Counting the cost of outsourcing (part 2).

Welcome to the second instalment of a 3-part series on the risks associated with offshoring personal information. It is increasingly common for organisations to outsource office functions offshore to reduce overhead costs, and the outsourcing of employee payroll has become particularly prevalent with improvements in technology.

A 3-part series on this topic

In part 1, we discussed an organisation’s obligations to protect personal information when offshoring office functions.

Here in part 2, we discuss the offshore outsourcing of employee payroll, as well as some handy tips for safeguarding personal information.

In part 3, we will discuss the redundancy issues associated with outsourcing arrangements.

Carve-out for employee records

The handling of an employee’s personal information by a private organisation is exempt from the Privacy Act 1988 (Cth) (Privacy Act) if it is directly related to:

  1. an employee’s current or former employment relationship; and
  2. an employee record relating to an individual.[1]

What are employee records?

An employee record may include:

  • the employee’s name, address, email, phone number or photo;
  • the engagement, training, disciplining, resignation or termination of employment of an employee;
  • the terms and conditions of employment;
  • the employee’s performance or conduct, hours of employment, salary, personal and emergency contact details;
  • the employee’s professional or trade association or membership;
  • the employee’s leave entitlements; and
  • the employee’s taxation, banking or superannuation information.

No cause for concern

An employer is not required to seek employee consent or notify its employees that their personal information may be sent overseas for the purpose of processing payroll. The cross-border disclosure obligations provisions (see part 1) do not apply in these circumstances and the employer will not be liable for any breach of an employee’s privacy by the overseas payroll outsourcing provider.

But there is a catch!

However, the disclosure of personal information by an employer for purposes outside the scope of employment are not exempt from the application of the Privacy Act.[2] Accordingly, an employer must seek the employee’s consent prior to disclosing their personal information for purposes unrelated to employment. For example, an employer must not:

  • sell an employee’s personal information to marketing companies; or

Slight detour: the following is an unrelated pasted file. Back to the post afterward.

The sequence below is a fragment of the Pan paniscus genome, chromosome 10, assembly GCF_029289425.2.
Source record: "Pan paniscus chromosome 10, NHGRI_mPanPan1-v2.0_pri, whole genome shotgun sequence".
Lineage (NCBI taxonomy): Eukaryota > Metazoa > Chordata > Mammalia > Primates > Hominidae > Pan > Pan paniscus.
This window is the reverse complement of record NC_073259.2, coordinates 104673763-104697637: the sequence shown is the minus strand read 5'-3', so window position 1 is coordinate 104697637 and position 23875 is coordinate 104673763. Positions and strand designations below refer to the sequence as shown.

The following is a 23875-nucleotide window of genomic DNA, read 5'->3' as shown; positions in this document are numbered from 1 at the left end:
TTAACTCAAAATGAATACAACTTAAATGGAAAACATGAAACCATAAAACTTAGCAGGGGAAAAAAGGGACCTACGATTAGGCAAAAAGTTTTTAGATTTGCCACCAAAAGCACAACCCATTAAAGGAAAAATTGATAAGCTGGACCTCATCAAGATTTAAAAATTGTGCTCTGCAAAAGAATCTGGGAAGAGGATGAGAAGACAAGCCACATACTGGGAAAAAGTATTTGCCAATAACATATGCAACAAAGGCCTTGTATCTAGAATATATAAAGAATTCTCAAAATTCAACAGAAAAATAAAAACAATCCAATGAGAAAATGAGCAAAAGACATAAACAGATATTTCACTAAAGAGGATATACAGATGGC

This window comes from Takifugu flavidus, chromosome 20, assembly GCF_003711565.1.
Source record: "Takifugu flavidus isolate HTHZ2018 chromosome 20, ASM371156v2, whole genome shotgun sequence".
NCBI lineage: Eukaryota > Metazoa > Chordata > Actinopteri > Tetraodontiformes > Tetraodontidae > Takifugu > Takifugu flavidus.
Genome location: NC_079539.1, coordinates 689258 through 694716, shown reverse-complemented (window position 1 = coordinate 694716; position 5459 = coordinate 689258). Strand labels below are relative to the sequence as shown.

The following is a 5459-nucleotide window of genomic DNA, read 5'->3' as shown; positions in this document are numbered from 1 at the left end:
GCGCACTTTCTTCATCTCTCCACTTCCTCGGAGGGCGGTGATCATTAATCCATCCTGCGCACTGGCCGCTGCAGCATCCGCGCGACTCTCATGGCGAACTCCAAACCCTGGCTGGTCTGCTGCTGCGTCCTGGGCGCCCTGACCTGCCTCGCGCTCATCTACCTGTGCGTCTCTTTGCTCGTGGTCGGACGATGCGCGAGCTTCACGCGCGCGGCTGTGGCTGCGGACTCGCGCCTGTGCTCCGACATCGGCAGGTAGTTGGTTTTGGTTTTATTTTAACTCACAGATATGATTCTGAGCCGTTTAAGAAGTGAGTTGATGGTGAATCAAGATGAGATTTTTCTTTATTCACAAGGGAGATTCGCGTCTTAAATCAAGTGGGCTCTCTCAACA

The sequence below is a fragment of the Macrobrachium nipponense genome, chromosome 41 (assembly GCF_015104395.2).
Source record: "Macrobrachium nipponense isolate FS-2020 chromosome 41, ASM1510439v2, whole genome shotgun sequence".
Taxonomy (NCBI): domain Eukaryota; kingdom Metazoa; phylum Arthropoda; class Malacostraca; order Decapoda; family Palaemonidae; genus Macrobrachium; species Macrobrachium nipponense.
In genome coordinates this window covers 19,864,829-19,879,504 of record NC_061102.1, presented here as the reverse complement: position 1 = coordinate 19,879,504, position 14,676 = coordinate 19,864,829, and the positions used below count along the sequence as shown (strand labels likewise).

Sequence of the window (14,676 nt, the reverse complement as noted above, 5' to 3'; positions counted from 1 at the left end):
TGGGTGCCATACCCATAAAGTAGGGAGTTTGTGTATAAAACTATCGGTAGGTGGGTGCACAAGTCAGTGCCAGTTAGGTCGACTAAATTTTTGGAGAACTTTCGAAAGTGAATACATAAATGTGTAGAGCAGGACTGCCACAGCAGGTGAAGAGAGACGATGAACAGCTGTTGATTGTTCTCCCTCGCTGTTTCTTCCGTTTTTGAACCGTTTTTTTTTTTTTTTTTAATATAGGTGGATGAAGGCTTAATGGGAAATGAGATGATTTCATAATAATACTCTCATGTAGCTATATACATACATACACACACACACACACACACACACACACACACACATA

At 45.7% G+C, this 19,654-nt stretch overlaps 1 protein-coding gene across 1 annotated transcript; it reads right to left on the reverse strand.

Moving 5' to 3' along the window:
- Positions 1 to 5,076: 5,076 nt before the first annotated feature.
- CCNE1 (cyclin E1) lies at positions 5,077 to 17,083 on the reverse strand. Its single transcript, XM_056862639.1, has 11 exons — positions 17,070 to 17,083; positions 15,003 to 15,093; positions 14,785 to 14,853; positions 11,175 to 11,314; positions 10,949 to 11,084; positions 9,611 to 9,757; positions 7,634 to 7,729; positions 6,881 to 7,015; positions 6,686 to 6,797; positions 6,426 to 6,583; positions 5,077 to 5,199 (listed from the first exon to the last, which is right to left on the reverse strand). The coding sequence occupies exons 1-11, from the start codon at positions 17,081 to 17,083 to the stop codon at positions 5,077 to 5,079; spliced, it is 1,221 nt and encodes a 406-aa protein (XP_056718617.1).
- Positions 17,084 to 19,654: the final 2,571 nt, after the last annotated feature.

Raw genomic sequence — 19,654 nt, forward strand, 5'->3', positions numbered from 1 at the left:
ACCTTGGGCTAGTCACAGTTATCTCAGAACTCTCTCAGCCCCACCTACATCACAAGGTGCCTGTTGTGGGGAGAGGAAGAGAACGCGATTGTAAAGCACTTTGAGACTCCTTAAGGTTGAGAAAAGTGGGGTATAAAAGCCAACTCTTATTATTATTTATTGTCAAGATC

• provide an employee’s personal information to a debt collector[3] or insurance company.

Despite this exemption, it remains important for employers to ensure the purpose of disclosing employee personal information to third party providers is directly related to the employee relationship (eg to process employee payroll) and not for any other purpose. Otherwise, they may face fines for failing to comply with the Privacy Act (see part 1).

Handy tips for employers

Employers who outsource office functions offshore should consider the following tips to protect personal information:

  1. Audit: a privacy audit should be performed to account for the implications of outsourcing personal information to an offshore service provider. Careful consideration should be given to the privacy regime in force in the offshore provider’s jurisdiction.
  2. Privacy Act: the offshore service provider’s compliance with the employer’s privacy policy and the Privacy Act should be spelt out in the governing contract.
  3. Service levels: the contract with the offshore provider should contain quality controls, service levels and procedures to safeguard personal information (including the retention and disposal of personal information).
  4. Ownership: the contract with the offshore provider should specify who owns the personal information.
  5. Inspection rights: the contract with the offshore provider should contain inspection and audit rights.
  6. Governing law: the contract with the offshore provider should be governed by Australian law.
  7. Site visit: the offshore service provider’s facilities should be inspected before engaging them.
  8. Insurance: risk should be reallocated by taking out an insurance policy that covers the employer in the event of a breach of the Privacy Act.

Next up on this topic

In part 3 of this blog, we discuss employee redundancies when outsourcing office functions and costly mistakes when failing to properly manage the redundancy process. Stay tuned for this next instalment on wespokelaw.

[1] Section 7B(3) of the Privacy Act.
[2] Subject to Australian Privacy Principle (APP) 6.1.
[3] B v Cleaning Company [2009] PrivCmrA 2.

Related Posts

Counting the cost of outsourcing (part 1)
Counting the cost of outsourcing (part 3)
Privacy: a new broom sweeps across borders
Privacy cleared for take off

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Posted on: 9 January 2017